A – Embodied energy is a measure of primary energy (see glossary). Primary energy is taken here as energy that is traced back to the cradle (earth). It includes the energy required to extract, refine and transport fuels and not just the energy directly contained in, for example, a barrel of oil. The main error in your calculation is likely to be from the embodied energy and carbon associated with electricity. The breakdown in the ICE database (see material profiles) includes the fraction of energy from electricity. This fraction is measured in primary energy. This means that the standard carbon emission factors for each unit of electricity do not apply. Electricity in the UK comes from a centralised network, which undergoes large losses in generation. As a general rule of thumb three units of primary energy are required to provide a single unit of electrical energy to UK consumers, i.e. 3 units of oil in the oil well are required for 1 unit of electricity out of a plug socket. This ratio varies widely for each country. If you do not consider the relationship in the ICE embodied energy breakdown you will get a factor three error to the electricity contribution to embodied carbon.
A final point to make for this question is that several key building materials have a non-fuel related release of carbon emissions in manufacturing processes. These materials include, for example, cement and concrete, clay, bricks, ceramics, glass and a small quantity from steel. The most notable example is certainly cement. This non-fuel related release is added in to get the embodied carbon figure but naturally it is not included in the embodied energy calculation.
Q - Do the values for embodied carbon measure carbon dioxide (CO2) only, or a broader range of greenhouse gasses (GHG), i.e. in carbon dioxide equivalents (CO2e)?
A – The previous versions of the ICE database captured carbon dioxide only. This was the first version of the ICE database that has also estimated the full greenhouse gas emissions associated with materials. This version of the database contains both the CO2 only and also the GHG emissions measured in CO2e. If you are not sure which values are presented take a look at the units. GHG emissions are measured in kg CO2e.
Q - Can I use the ICE data in a carbon (footprint) calculator?
A – Yes, so long as you clearly reference the ICE database and this website for providing some of the background data for the tool. The ICE database is widely used in calculators, some of which are freely available, and its format is ideal for integration into such tools.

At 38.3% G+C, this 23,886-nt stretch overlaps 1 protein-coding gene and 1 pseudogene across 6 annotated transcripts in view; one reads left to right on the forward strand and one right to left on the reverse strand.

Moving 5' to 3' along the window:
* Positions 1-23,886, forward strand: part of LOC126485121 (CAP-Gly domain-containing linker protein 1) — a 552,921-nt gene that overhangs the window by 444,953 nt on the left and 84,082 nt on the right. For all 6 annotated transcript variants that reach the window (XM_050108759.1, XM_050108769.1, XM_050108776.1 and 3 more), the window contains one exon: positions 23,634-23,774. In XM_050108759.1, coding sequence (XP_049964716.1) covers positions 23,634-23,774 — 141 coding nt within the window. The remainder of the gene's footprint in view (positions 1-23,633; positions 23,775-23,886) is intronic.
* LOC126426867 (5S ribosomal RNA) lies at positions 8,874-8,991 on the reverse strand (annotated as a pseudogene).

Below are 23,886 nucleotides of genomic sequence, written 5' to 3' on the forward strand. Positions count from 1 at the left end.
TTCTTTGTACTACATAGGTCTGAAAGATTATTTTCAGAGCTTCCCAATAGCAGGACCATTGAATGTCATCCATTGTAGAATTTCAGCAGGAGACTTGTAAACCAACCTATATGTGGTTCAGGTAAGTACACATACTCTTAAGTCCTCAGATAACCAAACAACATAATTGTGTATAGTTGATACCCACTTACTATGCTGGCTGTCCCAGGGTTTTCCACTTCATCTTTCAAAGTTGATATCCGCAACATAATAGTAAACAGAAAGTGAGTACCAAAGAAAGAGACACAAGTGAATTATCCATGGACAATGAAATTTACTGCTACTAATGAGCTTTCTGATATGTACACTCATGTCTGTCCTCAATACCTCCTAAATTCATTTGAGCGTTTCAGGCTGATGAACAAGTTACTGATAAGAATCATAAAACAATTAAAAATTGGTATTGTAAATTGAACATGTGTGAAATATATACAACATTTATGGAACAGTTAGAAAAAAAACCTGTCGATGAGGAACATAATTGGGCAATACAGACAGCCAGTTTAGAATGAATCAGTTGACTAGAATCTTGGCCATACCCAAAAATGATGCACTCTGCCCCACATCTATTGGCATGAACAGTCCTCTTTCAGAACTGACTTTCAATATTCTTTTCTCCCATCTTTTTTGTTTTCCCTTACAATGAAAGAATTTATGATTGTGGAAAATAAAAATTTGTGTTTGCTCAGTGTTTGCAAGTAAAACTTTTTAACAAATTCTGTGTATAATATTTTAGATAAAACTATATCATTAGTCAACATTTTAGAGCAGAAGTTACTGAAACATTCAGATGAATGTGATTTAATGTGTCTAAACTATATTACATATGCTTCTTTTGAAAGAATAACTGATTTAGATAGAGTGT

Q – What is the difference between embodied carbon and a carbon footprint?
A – They are very similar. In fact the main difference between the two is that the term carbon footprint can also be used to discuss operational carbon requirements, for example heating and lighting of a building, or operation of a power tool. Whereas embodied carbon can only be used in the context of materials, for example all activities related to the construction of a building or production of a power tool, including the production of materials.
For more information see our full article on embodied carbon versus a carbon footprint.
Q – What do the sub categories mean in the ‘Embodied Energy Database Statistics’ of the material profiles?
A – As discussed in the material profile guide these statistics have come from all the data that was collected to create the publically available ICE database. The sub categories come from how the data was stored. The unspecified category is for data that did not specify a recycled content. It is not recommended to use the average embodied energy from any of these statistics; they are presented here as supplementary information. The full data range and standard deviation may be useful to see how difficult it was for us to select the best values. Not all of the data that was collect is appropriate to use. The recommended data is the main values that have been selected.
Q – What was the effect of the conversion of the embodied carbon data from CO2 only to CO2e?
A – The CO2e values are higher than the CO2 only values. The main reason for this increase is typically methane emissions, but for some materials other greenhouse gases are notably significant. For example PFCs for Aluminuim and dinotrogen monoxide for nylon. When looking at the difference please bear in mind that the data has been traced back to the cradle. On the scopes of the greenhouse gas protocol (scopes 1, 2 and 3) the data considers all three scopes. For example methane emissions from coal mining and gas leakages from natural gas pipelines are considered. These are only captured when the data is traced back to the cradle.
If you wish to discuss the ICE database further please contact us.